In a color filter TFT display, all three color components are generated in close proximity to one another in a small area. The small area is called a pixel, and the three separate components are called sub-pixels. The area is so small that the human eye integrates over the area covered by the three separate sub pixels; and the user does not see three separate primary colors, but instead sees one color that is a combination of the three colors. The pixels are arranged in a two-dimensional matrix called a frame. If each pixel is re-generated every 1/30th of a second, then the display is said to be refreshing at 30 Frames Per Second (FPS). Each pixel and each sub-pixel is refreshing at a rate of 30 Hz. FIG. 1 illustrates one example of a frame of a color filter TFT display system.

In an FSC system, the three color components are generated one at a time in a fast repetitive sequence, all in the same sub-pixel location; and the human eye integrates over time the three separate color components. Each component completely fills and time-shares the pixel area, and there is no concept of sub-pixel areas like the color filter TFT display system. Just like in the color filter TFT display system, the pixels in a FSC system are arranged in a two-dimensional matrix called a frame. And just like in a non-FSC system, if each pixel is re-generated every 1/30th of a second, then the display is said to be refreshing at 30 Frames Per Second (FPS).

However, because the FSC system has no concept of sub-pixel areas, there needs to be another way of identifying the individual components of the pixel. In the FSC system, each color component is associated with a field (i.e., a sub-frame) which is a time division of one frame. Because there are three different color components, there are three different color fields, at least one per each color. Each field corresponds to a sub-pixel of a color filter TFT display system. The red component of all the pixels are refreshed during the red field time, all the pixels are refreshed by the green component during the green field time, and all the pixels are refreshed by the blue component during the blue field time. For a FSC system to refresh the screen at a 30-FPS refresh rate, every field will have 1/90th of a second to refresh. In case, for example, four color fields are assigned to one frame, the frame is refreshed using a red field, a green field, a blue field, and then another green field. This is because the human eye is more sensitive to the color green, and some designs take advantage of this sensitivity to achieve a more crisp display. In such a case, for a 30-FPS refresh rate, each field would have to refresh in 1/120th of a second. FIG. 2 illustrates a 3-field FSC frame and FIG. 3 illustrates a 4-field FSC frame. It can be seen that the same color components of all the pixels (i.e. each field corresponding to each sub-pixel) are displayed at the same time as color fields or color planes.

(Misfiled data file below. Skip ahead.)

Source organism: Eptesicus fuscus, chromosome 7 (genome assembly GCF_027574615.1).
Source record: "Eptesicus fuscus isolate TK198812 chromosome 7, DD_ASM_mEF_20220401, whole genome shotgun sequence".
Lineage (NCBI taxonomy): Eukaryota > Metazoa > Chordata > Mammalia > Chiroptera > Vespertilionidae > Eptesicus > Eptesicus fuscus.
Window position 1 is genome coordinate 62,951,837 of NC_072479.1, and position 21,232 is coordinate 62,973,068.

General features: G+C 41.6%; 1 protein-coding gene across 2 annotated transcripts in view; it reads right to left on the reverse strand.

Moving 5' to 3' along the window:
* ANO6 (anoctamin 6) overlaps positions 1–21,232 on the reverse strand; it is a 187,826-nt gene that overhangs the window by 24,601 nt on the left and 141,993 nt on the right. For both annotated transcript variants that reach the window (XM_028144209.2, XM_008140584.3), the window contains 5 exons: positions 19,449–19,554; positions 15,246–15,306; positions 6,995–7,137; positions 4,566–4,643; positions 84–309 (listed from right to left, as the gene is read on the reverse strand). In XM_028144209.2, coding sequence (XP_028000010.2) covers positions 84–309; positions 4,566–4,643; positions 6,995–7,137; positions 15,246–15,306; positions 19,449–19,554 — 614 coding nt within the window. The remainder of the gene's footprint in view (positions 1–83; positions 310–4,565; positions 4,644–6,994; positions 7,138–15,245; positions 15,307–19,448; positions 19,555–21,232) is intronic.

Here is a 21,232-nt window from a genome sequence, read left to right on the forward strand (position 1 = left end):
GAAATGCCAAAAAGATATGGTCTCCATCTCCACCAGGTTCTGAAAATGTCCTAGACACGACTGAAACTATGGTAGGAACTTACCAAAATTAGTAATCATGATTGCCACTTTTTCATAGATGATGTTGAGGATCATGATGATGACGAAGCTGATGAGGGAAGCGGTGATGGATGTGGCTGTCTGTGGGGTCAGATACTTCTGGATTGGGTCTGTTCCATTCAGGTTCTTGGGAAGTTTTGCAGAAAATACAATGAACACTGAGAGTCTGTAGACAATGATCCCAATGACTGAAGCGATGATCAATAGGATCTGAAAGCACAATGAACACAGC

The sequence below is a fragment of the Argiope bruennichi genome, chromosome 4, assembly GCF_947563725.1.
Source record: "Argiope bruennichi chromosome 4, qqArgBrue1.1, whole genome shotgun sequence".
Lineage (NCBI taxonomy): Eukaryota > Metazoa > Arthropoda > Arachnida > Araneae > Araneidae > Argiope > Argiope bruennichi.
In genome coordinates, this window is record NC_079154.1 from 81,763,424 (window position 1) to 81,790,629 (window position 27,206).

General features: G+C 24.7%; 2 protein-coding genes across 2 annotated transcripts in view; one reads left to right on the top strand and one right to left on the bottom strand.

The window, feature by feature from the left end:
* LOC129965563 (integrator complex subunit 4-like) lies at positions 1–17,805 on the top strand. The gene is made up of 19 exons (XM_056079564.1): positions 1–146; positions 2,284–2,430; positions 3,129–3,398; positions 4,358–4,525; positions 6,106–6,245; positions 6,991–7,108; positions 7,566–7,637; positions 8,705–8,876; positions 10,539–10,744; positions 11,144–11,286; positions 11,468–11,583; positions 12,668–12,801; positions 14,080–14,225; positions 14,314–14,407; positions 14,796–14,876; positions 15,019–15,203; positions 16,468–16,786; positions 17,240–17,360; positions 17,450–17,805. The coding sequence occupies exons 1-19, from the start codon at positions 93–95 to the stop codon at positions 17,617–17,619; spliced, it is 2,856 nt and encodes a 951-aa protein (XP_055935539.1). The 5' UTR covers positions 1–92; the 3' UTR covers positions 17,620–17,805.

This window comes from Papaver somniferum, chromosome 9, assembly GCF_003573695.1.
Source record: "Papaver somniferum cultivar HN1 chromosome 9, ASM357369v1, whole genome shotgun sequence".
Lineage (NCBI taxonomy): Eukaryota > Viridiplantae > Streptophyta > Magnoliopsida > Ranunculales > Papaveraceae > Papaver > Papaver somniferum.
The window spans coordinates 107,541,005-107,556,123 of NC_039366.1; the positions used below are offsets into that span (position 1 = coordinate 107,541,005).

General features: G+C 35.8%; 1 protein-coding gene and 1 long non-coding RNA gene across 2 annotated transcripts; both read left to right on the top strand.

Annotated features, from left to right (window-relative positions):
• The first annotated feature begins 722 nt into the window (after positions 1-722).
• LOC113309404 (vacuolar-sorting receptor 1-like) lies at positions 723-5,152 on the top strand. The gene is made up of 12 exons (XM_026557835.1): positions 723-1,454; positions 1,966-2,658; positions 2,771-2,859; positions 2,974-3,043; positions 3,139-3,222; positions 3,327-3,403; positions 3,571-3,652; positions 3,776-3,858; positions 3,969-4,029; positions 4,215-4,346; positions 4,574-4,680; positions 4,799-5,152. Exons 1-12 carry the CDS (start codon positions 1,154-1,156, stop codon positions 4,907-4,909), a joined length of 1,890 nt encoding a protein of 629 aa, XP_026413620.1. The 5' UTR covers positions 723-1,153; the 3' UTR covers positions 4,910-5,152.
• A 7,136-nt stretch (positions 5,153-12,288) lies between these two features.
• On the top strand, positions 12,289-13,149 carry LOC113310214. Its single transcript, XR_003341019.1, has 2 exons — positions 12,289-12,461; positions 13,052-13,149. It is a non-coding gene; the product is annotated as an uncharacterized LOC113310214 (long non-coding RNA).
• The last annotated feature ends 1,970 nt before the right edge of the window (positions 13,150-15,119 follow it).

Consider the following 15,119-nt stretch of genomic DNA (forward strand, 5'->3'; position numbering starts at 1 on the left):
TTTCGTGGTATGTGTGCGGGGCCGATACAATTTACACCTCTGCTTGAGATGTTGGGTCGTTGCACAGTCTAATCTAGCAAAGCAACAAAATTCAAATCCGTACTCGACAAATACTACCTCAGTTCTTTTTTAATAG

Keeping the foregoing information in mind regarding frames, pixels, and fields, the concept of sub-fields will now be more easily explained. Just as a frame time can be comprised of three or more field times, a field time can be comprised of a number of sub-field times. Sub-fields can best be understood by first examining TFT Active Matrix display technology with reference to FIG. 4. The Matrix is a grid of columns and lines with one pixel having a transistor at each line and column intersection.

The columns are driven with a source current from devices called source drivers. The source drivers pump measured amounts of voltage corresponding to data to be displayed on pixels into the columns. The lines are driven with a voltage from a device called a gate driver. Each column line will always have some amount of current being pumped into them, but the gate voltage is applied to only one line at a time in the form of a pulse. The pulse on the column output of a gate driver will apply a voltage to gates of all the transistors intersecting that line. Each of these transistors will turn on and allow current to flow from the source driver via the columns to a liquid crystal (LC) capacitor of each pixel. Thus, the LC capacitor will charge. Because each column has an independent measured voltage applied to it in correspondence with data to be displayed on the pixel, each LC capacitor will charge to an independent voltage level for that pixel.